Beside a marble counter in the Appellate Clerk of the Courts office at the Indiana Statehouse, a one-room storage area known as “the vault” is the storehouse for paper case files. Each is bound by string and has case numbers written on an attached tag, and they only move to be carted between floors and buildings when a court needs to review a file.
While the clerk creates an electronic docket at the appellate level, that system remains largely unconnected with the lower courts where those cases originate.
Meanwhile, trial courts have their own scattered case-management systems that give administrators and judges only a limited glimpse of how they’re managing caseloads and how the local systems work.
“It’s quaint, but we’ve been doing it that way for decades and decades,” said Kevin Smith, Indiana Supreme Court Administrator and Clerk for the Appellate Courts. “In this day and age, there’s got to be a better way than carting paper documents around.”
There is, and both Indiana’s appellate and trial levels are moving in that direction after years of discussion and planning. The final vision is years from being realized, but Indiana’s legal system is already getting a gradual introduction to a pair of case-management and e-filing systems that could likely mirror what the federal courts have implemented.
Indiana has started putting the pieces of the massive technological puzzle together, spending millions to create a statewide case-management system that will connect all 92 counties’ courts and more than 1.5 million cases-the largest technology project in the history of Hoosier courts. Separately, a similar project is getting under way: The appellate courts have about $460,000 budgeted for this coming fiscal year to explore an appellate level e-filing and case-management system of its own.
Both are on separate paths with various components of their own, but each will eventually tie into the other and offer a comprehensive technological tool to view, manage, and interpret the Hoosier court system.
Statewide case management
While most counties have local case management of their own using homegrown systems or multiple vendor products, none are connected across county lines and few actually manage information, such as automatically scheduling hearings.
Only about three or four states nationwide have a statewide system, but more are moving in that direction, according to the National Center for State Courts. Indiana is on its way to becoming a player.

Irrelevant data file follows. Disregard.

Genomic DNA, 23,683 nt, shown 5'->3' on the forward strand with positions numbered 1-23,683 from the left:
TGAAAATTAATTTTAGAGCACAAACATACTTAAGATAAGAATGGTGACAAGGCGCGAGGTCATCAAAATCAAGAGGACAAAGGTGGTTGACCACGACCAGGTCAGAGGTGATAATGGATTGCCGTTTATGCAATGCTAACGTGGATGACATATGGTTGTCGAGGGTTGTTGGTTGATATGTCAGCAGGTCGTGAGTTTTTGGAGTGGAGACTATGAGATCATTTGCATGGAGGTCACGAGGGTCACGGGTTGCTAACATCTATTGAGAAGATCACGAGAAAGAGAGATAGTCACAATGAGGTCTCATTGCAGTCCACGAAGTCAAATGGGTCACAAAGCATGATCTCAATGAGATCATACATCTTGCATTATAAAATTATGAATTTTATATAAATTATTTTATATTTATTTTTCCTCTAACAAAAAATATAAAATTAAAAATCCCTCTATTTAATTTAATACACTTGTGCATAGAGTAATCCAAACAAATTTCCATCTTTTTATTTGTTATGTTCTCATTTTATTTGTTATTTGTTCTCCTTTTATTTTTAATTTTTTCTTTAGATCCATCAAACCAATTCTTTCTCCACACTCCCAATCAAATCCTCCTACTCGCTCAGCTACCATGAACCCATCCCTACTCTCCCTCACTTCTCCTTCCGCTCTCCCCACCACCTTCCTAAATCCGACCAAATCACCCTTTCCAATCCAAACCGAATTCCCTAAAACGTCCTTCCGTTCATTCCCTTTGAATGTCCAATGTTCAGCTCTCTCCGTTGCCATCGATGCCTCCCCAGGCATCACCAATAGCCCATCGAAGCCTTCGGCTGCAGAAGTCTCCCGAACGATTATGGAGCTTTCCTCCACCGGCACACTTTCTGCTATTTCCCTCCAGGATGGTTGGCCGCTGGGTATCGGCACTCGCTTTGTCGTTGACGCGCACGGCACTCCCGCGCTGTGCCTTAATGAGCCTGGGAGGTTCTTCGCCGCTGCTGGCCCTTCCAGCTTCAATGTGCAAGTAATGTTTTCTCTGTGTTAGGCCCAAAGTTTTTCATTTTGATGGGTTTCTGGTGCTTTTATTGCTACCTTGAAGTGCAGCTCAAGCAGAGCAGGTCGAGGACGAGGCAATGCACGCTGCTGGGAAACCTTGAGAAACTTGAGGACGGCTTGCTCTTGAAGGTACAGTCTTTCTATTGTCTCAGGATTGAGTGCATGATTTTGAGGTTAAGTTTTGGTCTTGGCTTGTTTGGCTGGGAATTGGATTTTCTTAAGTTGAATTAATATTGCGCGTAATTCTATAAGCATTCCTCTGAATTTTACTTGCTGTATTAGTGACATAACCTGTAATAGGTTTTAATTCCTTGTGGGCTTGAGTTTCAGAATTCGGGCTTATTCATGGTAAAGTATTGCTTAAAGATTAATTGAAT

Led by the Indiana Supreme Court’s Judicial Technology and Automation Committee, this project has been envisioned since 2002. The state again began actively searching for a vendor to implement a new system last year, and in November the Indiana Supreme Court chose Texas-based Tyler Technologies for the job. It recently signed an $11 million contract for the software, called Odyssey. This software enables courts to automate all casemanagement functions, such as imaging, accounting, dockets, calendars, reporting, and merging of various documents.
Overall, the project is estimated to cost about $70 million for staff, training, software, and licensing costs in rolling out the system, according to Mary DePrez, director and counsel for trial court technology.
Two county systems-Monroe County Courts and the Washington Township Small Claims Court-are the first to get a hands-on look at the new Case Management System being implemented statewide. They are currently going through a “proof of concept,” or POC, lab test phase to test the software and make changes along the way.
A long process
A goal is to have both up and running by the end of the year, with seven more implemented by late 2008 or early 2009, DePrez said. Further implementation depends on the schedule and funding.
“In this first phase, we’re really identifying gaps,” said Rand Lennox, the JTAC case-management product manager. “Overall, from our evaluations, we see that Tyler (Technologies) was about 72 percent there already.”
So far, gaps include financial components unique to Indiana, Lennox said. One aspect is that judgment collections go through court clerks rather than through the parties as happens in other states. Another gap in the software comes from the fact that Indiana clerks are personally responsible for judgments entered, Lennox said.
Custom-built sentencing dispositions are also needed here, as well as a probation supervision module; probation departments are often part of executive branches in other states, not the judicial.
Typical modifications needed in all states include boilerplate language for certain types of hearings on Chronological Case Summaries, as well as state-specific interfaces to connect with agencies and report judgments.
The system will tie into related JTAC projects, such as motor vehicle records, an electronic citation and warning system linking courts, traffic violations, and police officers; a protective-order registry; and a reporting system for probation departments.
Monroe Circuit Judge Kenneth Todd looks forward to this new system allowing the county to link to all types of state databases, such as the Bureau of Motor Vehicles and Indiana State Police.
“This is very impressive in itself, but when you have a fantasy as to where you want to be, there’s always ways to improve,” he said. “This opens up a lot of vistas for us, to see where we can go with e-filing and procedures that now are time consuming. Most of all, it will allow us to combine records into different databases and give us a way to analyze better what we do, and how effective our justice system works.”